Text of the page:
Survivor: Palau is considered a classic season of the show, thanks in large part to the gameplay of its third-place finisher, Ian Rosenberger.
The tenth season of Survivor, Survivor: Palau, is considered by many fans and commentators to be one of the early era’s best seasons, and third-place finisher Ian Rosenberger is a big reason why. Season 10 was filmed near the city of Koror in the Micronesian nation of Palau. Due to Palau’s storied history and the major battles that took place there during the Pacific theater of World War II, the season’s theme was heavily influenced by military iconography. Many of the challenges played into the location’s history, giving the season a unique identity among Survivor‘s many iterations.
Despite the war-centric theme, however, the competition between the starting tribes on season 10 wasn’t exactly fierce. The Koror tribe completely decimated their Ulong counterparts in what stands as the most dominant tribe performance in Survivor history. Koror won every immunity challenge, forcing Ulong to whittle away their numbers until only one member, Stephenie LaGrossa, remained.
Ian Rosenberger was one of the key components of Koror’s success. At the time, Ian was a 23-year-old dolphin trainer, and his 6’8″ frame and athleticism greatly benefited Koror in immunity challenges. Ian’s greatest contribution to the show, though, wasn’t his physical performance but rather how he maneuvered in the game. Ian’s alliance with eventual winner Tom Westman was the guiding force behind nearly every post-merge boot. The pair was so in control that it seemed likely from very early on in the season that one of them would be the ultimate winner. However, Ian’s youthful naivete and good-heartedness, at war with his keen strategic instinct, led to an incredibly emotional and compelling conclusion to what could’ve been a rote and predictable season.
Ian realized that Tom was the biggest threat to win and began mobilizing to eventually eliminate Tom, which would have given Ian a remarkably easy path to the victory. Unfortunately, Ian made a series of blunders that keyed Tom in on the potential betrayal, leading Tom to chastise Ian and causing a major rift between the close allies. In the final immunity challenge, the legendary “Bob-Bob-Buoy” standoff, Ian and Tom went to war against each other. They each clung to a pole on a buoy for twelve hours, a Survivor record, until Ian, seeking to make amends with Tom, agreed to step down on the condition that Tom take Katie Gallagher, who also had a falling out with Ian, to the final two instead of Ian. Tom obliged, and the rest is history.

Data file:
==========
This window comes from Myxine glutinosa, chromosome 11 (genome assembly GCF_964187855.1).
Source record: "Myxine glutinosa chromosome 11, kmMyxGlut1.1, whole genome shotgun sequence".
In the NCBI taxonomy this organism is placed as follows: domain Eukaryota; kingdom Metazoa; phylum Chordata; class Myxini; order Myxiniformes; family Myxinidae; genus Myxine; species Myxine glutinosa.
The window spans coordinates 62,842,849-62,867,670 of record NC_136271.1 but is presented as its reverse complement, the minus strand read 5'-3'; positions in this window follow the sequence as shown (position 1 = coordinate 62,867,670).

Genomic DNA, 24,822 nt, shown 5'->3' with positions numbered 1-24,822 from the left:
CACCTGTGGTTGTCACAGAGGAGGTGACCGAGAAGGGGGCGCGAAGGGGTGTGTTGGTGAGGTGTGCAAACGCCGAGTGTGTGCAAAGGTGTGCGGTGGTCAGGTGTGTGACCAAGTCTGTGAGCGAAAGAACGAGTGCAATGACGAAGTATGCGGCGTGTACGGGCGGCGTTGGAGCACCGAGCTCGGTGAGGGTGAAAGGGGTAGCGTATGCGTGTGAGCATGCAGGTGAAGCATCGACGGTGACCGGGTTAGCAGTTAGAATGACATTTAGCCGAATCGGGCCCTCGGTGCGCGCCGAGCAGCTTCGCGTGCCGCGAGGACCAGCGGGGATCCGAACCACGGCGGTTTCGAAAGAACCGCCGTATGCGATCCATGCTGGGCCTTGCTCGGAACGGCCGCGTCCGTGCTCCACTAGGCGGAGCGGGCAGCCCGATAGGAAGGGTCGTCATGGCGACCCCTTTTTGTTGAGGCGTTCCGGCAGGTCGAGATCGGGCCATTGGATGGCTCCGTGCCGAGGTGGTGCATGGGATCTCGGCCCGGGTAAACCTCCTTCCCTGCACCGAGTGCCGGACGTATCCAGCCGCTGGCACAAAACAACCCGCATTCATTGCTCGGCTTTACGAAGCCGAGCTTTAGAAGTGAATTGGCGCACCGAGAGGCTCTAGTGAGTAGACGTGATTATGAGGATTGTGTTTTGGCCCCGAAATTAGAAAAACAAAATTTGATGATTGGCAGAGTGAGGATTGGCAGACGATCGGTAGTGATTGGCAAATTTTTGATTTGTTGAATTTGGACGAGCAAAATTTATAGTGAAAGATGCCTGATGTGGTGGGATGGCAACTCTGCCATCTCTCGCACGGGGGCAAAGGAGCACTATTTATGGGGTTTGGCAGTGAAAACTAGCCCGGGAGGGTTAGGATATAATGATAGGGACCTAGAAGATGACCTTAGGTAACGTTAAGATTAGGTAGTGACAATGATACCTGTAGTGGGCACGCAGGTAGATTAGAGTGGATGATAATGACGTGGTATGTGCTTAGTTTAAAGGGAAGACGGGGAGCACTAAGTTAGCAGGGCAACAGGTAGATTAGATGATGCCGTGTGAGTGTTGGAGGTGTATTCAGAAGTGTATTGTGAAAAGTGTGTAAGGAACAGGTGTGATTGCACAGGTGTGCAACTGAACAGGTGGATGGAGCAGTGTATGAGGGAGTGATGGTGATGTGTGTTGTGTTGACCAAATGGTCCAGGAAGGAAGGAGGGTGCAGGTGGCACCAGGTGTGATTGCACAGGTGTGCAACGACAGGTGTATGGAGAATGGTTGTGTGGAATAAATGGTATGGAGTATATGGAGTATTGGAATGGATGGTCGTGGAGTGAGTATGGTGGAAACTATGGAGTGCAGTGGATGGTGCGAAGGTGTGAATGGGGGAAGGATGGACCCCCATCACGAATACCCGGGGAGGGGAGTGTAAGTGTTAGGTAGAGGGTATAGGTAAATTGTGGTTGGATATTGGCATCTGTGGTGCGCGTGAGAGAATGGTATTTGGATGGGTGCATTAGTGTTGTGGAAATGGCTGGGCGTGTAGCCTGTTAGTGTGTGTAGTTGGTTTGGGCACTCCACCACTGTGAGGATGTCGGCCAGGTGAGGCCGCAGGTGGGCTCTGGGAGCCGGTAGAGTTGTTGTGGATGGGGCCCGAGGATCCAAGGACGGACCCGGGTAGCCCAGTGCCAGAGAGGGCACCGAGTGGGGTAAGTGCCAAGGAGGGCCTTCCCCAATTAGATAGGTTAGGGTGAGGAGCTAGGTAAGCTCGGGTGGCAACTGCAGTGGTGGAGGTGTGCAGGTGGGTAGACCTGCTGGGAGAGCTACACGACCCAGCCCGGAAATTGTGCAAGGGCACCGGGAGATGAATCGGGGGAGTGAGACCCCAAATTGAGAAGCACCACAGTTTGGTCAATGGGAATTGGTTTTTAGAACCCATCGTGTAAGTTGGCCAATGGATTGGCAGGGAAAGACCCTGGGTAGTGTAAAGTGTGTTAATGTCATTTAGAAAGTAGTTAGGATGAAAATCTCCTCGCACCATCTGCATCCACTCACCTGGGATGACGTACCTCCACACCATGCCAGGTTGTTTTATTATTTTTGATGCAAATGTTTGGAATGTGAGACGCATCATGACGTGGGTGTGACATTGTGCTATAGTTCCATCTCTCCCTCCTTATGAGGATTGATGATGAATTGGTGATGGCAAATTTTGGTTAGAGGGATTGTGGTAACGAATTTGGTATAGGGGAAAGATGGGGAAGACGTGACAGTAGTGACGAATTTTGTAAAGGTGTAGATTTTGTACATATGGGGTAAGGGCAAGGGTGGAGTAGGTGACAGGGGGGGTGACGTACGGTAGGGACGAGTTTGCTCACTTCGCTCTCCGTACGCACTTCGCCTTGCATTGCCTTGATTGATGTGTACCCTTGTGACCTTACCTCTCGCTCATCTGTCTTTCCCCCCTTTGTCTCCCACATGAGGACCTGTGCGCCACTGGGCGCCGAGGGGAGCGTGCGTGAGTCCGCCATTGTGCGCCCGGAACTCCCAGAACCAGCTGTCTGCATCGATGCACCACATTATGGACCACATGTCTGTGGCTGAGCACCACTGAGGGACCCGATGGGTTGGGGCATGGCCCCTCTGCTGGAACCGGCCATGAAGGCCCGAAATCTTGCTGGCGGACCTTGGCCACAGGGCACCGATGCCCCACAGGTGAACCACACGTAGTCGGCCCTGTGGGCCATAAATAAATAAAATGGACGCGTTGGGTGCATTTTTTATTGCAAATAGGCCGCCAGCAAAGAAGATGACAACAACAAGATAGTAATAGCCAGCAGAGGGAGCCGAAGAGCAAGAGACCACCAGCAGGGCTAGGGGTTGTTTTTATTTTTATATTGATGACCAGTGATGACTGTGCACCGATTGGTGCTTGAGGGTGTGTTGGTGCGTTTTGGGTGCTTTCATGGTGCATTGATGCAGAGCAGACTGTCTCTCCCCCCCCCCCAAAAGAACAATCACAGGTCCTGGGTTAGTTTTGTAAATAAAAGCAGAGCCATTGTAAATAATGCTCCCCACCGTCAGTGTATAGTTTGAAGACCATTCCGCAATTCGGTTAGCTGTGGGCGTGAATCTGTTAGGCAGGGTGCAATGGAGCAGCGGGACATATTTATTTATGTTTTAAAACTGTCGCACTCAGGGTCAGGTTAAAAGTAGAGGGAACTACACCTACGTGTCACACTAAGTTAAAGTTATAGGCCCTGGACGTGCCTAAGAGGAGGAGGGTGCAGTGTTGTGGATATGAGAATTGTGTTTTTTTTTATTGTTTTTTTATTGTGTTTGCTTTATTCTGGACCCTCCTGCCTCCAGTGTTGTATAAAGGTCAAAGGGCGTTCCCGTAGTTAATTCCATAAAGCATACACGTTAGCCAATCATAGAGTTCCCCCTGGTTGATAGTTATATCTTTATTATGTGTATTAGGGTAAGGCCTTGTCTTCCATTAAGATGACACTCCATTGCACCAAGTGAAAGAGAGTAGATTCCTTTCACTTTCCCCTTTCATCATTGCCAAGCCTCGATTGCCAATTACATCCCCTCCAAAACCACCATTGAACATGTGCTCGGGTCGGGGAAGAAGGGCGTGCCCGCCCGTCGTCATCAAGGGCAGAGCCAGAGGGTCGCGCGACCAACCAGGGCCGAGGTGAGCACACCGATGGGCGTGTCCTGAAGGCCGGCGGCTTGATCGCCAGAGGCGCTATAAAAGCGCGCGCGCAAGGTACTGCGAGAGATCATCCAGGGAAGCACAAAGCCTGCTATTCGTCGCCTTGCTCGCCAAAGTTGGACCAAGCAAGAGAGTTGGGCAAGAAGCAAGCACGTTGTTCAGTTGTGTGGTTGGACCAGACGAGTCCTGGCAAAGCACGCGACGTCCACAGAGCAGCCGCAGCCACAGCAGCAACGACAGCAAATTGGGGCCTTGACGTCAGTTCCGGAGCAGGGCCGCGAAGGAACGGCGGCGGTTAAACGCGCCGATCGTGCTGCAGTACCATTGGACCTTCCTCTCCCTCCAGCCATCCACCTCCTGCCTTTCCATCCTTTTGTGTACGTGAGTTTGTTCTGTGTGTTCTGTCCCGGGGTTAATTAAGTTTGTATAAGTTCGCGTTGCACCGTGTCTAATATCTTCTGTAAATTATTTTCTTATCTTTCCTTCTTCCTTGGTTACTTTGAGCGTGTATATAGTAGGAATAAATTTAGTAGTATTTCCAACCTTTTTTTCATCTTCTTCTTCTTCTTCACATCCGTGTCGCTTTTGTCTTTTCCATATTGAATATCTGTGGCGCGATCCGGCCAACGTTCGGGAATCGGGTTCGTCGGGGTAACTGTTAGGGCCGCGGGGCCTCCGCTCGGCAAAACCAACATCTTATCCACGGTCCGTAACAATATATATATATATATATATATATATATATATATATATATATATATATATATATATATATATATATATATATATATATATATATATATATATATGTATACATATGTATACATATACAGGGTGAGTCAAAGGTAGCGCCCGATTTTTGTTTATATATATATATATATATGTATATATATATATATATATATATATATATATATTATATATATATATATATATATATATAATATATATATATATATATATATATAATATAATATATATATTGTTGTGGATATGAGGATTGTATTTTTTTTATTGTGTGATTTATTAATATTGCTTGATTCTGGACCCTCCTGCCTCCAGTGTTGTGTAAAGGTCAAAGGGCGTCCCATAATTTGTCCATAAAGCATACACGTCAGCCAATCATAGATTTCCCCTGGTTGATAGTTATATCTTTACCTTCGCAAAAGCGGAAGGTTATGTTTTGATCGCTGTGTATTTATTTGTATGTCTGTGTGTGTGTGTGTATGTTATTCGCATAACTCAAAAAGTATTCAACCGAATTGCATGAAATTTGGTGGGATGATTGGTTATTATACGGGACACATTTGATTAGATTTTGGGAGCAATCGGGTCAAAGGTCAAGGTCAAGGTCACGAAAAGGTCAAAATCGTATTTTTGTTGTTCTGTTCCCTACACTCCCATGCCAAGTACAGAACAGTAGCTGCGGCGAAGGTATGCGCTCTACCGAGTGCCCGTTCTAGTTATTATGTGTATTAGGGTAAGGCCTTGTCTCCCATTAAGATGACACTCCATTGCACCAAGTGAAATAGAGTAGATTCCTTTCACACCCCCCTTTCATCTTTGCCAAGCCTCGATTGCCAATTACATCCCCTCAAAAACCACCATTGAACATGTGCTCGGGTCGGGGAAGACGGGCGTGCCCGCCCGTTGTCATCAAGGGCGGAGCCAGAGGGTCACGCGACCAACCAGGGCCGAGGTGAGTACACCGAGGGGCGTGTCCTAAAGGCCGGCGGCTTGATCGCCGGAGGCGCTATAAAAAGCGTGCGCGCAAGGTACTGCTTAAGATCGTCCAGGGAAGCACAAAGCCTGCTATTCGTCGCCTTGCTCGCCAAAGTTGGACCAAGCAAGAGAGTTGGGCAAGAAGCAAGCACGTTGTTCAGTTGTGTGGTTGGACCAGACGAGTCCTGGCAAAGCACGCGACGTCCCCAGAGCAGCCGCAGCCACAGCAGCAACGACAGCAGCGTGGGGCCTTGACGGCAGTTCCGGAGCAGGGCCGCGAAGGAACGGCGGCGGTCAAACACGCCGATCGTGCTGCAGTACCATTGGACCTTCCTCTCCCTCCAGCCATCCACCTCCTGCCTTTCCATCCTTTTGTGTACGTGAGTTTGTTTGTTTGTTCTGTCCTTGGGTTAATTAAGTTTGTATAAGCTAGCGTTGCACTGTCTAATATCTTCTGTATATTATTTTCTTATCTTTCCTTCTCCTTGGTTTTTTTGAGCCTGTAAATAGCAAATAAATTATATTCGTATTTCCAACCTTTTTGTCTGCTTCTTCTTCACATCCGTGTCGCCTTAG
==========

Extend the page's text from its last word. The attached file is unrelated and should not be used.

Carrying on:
What made Ian such a special Survivor player was the fascinating dynamic that his personality and sensibilities brought to the show. Ian wasn’t a perfect player, and that’s what made him so compelling. In early era Survivor, morality and ethics were much more at the forefront of players’ strategic decisions than they are in the current era, in which blindsides are expected. The machinations of Survivor inherently reward self-interest and ruthlessness, but a player like Ian, who wasn’t a fan of the show before participating, found himself in a perfect storm of conflicting values and a lack of life experience. An older player might not have been as easily manipulated into feeling guilty for a strategic move as Ian was, but Ian’s desire for respect and forgiveness from his friends outweighed his desire to win the game. That conflict ultimately led Survivor: Palau to being a far more captivating story than its lopsided boot order would suggest and is the reason why the final immunity challenge remains one of Survivor‘s most iconic moments.
Survivor season 42 premieres Wednesday, March 9 at 8pm EST on CBS.
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